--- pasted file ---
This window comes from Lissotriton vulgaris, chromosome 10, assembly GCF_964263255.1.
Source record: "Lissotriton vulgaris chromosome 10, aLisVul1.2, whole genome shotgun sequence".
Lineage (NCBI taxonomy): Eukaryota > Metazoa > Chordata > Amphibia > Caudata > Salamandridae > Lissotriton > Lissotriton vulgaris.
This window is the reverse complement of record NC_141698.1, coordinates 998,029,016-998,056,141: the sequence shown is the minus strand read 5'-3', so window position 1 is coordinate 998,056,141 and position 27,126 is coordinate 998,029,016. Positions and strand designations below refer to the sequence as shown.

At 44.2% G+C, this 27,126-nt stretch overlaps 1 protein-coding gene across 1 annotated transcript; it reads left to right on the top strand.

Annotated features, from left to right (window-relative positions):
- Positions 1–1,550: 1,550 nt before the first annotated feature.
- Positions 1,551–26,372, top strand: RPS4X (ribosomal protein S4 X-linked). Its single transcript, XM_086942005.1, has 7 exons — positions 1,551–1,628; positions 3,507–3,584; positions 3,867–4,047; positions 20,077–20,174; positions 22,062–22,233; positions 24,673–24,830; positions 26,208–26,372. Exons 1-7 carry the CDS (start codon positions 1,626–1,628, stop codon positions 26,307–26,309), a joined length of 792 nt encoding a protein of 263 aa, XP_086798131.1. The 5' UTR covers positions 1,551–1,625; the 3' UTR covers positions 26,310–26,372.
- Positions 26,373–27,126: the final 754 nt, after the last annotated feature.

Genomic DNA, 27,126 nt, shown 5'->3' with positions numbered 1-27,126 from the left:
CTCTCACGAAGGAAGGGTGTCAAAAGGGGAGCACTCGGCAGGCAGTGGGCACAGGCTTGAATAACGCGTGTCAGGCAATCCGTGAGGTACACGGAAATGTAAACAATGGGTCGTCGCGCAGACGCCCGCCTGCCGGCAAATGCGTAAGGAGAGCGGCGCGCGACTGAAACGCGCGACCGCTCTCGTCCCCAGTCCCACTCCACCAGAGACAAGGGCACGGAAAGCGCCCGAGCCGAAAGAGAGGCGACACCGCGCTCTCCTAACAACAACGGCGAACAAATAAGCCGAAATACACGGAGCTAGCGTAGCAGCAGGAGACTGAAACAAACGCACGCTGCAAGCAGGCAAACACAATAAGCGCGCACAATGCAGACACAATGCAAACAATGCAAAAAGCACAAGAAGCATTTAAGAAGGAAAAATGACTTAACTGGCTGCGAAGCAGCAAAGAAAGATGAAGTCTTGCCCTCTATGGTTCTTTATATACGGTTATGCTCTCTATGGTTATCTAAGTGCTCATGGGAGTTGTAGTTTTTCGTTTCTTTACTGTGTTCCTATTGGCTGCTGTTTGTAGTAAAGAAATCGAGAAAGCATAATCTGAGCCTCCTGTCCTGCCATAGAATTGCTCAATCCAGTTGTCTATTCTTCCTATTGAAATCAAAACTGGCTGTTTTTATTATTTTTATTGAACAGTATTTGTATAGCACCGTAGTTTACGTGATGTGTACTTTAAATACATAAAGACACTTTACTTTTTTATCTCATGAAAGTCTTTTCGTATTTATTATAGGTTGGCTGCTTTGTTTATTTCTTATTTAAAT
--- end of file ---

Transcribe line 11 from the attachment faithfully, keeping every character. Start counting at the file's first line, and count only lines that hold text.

CTCTCACGAAGGAAGGGTGTCAAAAGGGGAGCACTCGGCAGGCAGTGGGCACAGGCTTGAATAACGCGTGTCAGGCAATCCGTGAGGTACACGGAAATGTAAACAATGGGTCGTCGCGCAGACGCCCGCCTGCCGGCAAATGCGTAAGGAGAGCGGCGCGCGACTGAAACGCGCGACCGCTCTCGTCCCCAGTCCCACTCCACCAGAGACAAGGGCACGGAAAGCGCCCGAGCCGAAAGAGAGGCGACACCGCGCTCTCCTAACAACAACGGCGAACAAATAAGCCGAAATACACGGAGCTAGCGTAGCAGCAGGAGACTGAAACAAACGCACGCTGCAAGCAGGCAAACACAATAAGCGCGCACAATGCAGACACAATGCAAACAATGCAAAAAGCACAAGAAGCATTTAAGAAGGAAAAATGACTTAACTGGCTGCGAAGCAGCAAAGAAAGATGAAGTCTTGCCCTCTATGGTTCTTTATATACGGTTATGCTCTCTATGGTTATCTAAGTGCTCATGGGAGTTGTAGTTTTTCGTTTCTTTACTGTGTTCCTATTGGCTGCTGTTTGTAGTAAAGAAATCGAGAAAGCATAATCTGAGCCTCCTGTCCTGCCATAGAATTGCTCAATCCAGTTGTCTATTCTTCCTATTGAAATCAAAACTGGCTGTTTTTATTATTTTTATTGAACAGTATTTGTATAGCACCGTAGTTTACGTGATGTGTACTTTAAATACATAAAGACACTTTACTTTTTTATCTCATGAAAGTCTTTTCGTATTTATTATAGGTTGGCTGCTTTGTTTATTTCTTATTTAAAT